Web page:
Here are some current photos – from the past few days. Our Iris are getting going about 3 weeks later than when they bloomed last year. It has been a very wet spring and much cooler than last year.
I really enjoy the variety of color, texture and height of the Iris family of plants. Each summer, after they are done blooming, I’ve been moving a few of them to new locations to make sure they look good with their neighbor flowers and colors. We have quite a few lupine, columbine and poppy plants that I’m mixing in. Gardening- – what a fun hobby!!
Calla Lily.Calla Lily.Veronica. The color is just starting to show on the various Veronica plants. They come in several shades of pink plus purple, blue and white. They are easy to grow.Veronica. Pink. Veronica. Pink. Veronica. Purple. Iris. A small and delicate Iris.Iris. These are late blooming compared to the larger bearded Iris variety. I have them on the north side of the house so they get part shade.Iris. This one is new this year. It came from the nursery and had a tag for a pink/pink bearded Iris. So, I was surprised to see the multi-color with lavender, happily surprised. Iris. Wow, this dark purple Iris is also new this year. I ended up with these two super dark purple bulbs that were in with other standard purple Iris. Another nice surprise.Dianthus– pinks, a type of carnation. Chinese lantern bud. When they are in full bloom they will turn to a bright orange bloom that hangs down, is hollow, and really looks like its name-sake. Peony. This white one has a lovely fragrance. I have about 5 white blooms near each other, so this area smells very nice and fresh. This is the third year that I’ve had any peonies. I got them as starter root balls- they didn’t have any blooms the first year, and averaged 1 bloom each last year. Peony. These bright pink blooms first opened about 3 days ago, and they are getting a larger every day. These two do not have a fragrance. Sweet William. This plant is an annual. Most all of my plants are perennials, which means that they will come back every year from the root ball or bulb. The Sweet William re-seeds itself very well and stays in this area nicely- it doesn’t spread all over the garden. Lupine. This plant has been very hardy and is now 4 years old. The bugs, bees and hummingbirds love this plant.Beaujolais Loose Strife. This particular plant is new this year- and the color is just getting going.Yarrow. This yellow yarrow is very easy to grow. It adds great color to the garden. In contrast to other yarrows that have green fern like leaves, the yellow yarrow had less fern like and more gray colored stems and leaves.Cedar Wax Wing. Hanging out in the trees. They have been around the past few evenings.Cedar Wax Wing. Eating berries.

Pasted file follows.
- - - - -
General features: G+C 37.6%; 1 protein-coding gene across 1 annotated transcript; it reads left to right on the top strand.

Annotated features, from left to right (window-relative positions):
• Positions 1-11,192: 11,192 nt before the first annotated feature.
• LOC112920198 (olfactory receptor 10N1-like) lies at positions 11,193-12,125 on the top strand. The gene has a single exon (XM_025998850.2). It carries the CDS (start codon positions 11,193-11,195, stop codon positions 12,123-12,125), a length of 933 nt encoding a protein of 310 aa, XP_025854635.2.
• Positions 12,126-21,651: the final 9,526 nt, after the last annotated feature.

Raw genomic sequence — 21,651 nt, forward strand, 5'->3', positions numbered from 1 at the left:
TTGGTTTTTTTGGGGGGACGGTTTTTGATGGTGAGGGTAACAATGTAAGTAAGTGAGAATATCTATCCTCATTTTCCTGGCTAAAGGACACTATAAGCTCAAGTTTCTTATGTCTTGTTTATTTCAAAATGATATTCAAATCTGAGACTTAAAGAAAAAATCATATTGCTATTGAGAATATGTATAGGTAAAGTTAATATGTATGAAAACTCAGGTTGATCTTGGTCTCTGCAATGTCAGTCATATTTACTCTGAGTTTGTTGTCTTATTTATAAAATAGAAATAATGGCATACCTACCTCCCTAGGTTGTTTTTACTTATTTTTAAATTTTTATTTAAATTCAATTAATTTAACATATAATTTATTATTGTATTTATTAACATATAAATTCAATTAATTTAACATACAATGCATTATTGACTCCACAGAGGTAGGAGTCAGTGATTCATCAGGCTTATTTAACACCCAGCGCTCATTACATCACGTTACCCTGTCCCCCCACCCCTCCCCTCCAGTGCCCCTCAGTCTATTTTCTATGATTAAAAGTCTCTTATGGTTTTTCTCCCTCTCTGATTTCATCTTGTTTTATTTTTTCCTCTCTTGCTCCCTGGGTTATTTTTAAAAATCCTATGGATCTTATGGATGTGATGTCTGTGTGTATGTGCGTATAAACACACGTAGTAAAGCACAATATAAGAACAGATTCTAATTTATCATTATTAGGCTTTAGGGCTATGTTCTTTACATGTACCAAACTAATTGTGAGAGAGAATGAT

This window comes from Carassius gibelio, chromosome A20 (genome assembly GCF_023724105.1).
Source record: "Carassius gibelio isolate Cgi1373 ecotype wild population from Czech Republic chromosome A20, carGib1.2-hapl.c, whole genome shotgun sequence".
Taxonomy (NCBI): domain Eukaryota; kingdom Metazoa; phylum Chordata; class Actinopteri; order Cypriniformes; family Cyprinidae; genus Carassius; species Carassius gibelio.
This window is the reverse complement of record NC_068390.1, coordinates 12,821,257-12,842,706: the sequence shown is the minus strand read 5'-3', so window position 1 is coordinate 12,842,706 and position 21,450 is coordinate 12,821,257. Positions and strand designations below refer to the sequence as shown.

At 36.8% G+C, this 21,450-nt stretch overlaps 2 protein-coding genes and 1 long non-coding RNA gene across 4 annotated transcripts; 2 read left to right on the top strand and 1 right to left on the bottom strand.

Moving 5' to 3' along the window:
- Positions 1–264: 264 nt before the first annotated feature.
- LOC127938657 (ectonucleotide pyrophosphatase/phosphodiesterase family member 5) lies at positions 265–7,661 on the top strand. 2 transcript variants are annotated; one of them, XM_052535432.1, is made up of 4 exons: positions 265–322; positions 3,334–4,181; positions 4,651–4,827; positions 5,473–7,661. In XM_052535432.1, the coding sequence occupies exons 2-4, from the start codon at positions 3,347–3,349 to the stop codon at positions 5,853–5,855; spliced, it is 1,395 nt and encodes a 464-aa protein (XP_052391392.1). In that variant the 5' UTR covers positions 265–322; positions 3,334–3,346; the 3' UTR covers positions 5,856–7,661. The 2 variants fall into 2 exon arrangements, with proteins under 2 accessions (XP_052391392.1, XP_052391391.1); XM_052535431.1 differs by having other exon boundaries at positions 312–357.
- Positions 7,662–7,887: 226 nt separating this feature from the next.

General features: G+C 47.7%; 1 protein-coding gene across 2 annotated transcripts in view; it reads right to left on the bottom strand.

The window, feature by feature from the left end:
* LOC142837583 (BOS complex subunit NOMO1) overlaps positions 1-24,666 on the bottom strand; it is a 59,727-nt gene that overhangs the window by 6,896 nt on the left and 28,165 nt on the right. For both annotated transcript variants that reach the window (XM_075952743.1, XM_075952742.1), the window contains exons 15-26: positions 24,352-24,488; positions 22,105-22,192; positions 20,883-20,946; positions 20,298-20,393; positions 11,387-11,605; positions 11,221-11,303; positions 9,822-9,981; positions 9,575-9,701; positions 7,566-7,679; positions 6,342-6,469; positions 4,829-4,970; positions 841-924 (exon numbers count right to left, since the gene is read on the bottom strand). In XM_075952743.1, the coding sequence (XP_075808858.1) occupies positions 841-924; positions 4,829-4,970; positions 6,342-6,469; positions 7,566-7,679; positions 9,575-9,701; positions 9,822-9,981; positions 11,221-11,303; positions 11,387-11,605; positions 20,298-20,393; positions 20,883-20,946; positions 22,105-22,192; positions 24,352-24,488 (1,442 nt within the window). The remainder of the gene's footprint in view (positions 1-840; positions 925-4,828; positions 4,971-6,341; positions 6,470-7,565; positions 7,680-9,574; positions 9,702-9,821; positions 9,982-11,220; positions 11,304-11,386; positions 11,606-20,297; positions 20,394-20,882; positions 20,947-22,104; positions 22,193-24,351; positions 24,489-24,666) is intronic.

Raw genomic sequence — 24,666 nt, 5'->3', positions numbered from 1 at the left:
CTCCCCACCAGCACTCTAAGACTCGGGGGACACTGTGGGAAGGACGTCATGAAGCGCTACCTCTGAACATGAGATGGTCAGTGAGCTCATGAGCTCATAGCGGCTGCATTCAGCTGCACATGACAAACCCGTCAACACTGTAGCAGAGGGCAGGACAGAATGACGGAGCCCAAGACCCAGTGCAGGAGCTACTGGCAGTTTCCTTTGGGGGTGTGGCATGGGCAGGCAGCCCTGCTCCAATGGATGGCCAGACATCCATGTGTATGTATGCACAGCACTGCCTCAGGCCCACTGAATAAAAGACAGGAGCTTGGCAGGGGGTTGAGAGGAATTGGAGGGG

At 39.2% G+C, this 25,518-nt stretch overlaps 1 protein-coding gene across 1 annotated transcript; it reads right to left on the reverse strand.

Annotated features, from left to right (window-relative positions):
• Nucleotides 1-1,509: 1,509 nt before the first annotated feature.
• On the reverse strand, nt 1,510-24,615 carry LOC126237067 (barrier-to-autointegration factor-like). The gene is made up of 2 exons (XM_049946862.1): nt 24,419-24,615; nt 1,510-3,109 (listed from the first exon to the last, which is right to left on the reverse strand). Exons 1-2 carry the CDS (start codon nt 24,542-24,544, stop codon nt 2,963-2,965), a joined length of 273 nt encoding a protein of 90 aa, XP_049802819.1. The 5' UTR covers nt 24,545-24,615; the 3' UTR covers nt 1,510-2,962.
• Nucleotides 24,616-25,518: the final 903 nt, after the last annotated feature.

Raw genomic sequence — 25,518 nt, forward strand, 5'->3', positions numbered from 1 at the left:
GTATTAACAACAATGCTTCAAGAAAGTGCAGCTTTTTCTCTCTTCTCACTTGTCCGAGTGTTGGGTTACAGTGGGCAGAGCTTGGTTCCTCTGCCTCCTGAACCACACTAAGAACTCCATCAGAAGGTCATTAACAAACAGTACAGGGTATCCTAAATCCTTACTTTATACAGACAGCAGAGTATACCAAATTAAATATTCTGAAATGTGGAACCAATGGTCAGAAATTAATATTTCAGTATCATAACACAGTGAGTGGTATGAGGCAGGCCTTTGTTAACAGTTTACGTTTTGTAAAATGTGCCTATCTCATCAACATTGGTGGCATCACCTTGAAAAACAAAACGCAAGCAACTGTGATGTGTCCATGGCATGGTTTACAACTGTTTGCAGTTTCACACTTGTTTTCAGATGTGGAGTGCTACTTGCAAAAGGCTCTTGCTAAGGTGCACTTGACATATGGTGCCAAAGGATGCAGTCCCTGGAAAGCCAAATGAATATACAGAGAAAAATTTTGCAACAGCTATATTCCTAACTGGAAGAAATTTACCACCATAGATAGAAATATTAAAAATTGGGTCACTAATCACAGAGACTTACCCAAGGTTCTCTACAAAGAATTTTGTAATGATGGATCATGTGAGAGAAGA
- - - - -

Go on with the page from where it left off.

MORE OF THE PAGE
IRIS. These small mauve colored Iris are the first of this color to bloom, and they just opened up today. A close-up of the small mauve Iris.
A larger two-toned mauve Iris. The peach colored Iris, which was the first of all our Iris to bloom this year. To the left of the Iris there is pink Sea Thrift; behind to the top right there are pink Columbine; to the left bottom of the photo the green is Veronica; and the gray in the lower center is Dianthus- ‘Pinks’- which are in the Carnation family. Much more color and variety is on the way!The tall yellow bearded Iris. The tall purple two-toned Iris. POPPY. Salmon color. Two salmon color and three orange. Jumbo red. This bloom is several inches larger than the salmon and orange varieties. Poppy bud, getting ready to open any day. The covering will split in two as the bud opens. The bloom will at first look like a delicate tissue paper flower when the covering pops open. WOW- nature is amazing.ASTRANIA. This dark red variety was new for me last year. I’m really enjoying the dark green leaves as well as the darker flowers. This pink I have had for several years- it is very hardy and long blooming. I have added a couple with white blooms this year- they are called ‘Alba’.CLEMATIS. Buds of my double pink Clematis. Another view of a double pink Clematis bud. More Clematis about to bloom. White Clematis. This bloom is about the size of an open hand.LUPINE. This plant, in particular, is cute and funny at the same time. Most of the Lupine have the bloom stalks straight up, but this variety likes to bend and weave. The blooms open up like a cone and the color starts from the bottom buds- then the color opens up through to the top over the next couple days. These spikes are fully red now.A pink variety that is a few days behind the red plant. The color is starting to show and the spikes are filling in. Lupine comes in many pastel colors and some are two-toned. One of the dry- bean plants.BIRDS. A male and female Black-headed Grosbeak. We generally see them one by one, so it was fun to see them both together. We’ve had up to four males at one time during the last week.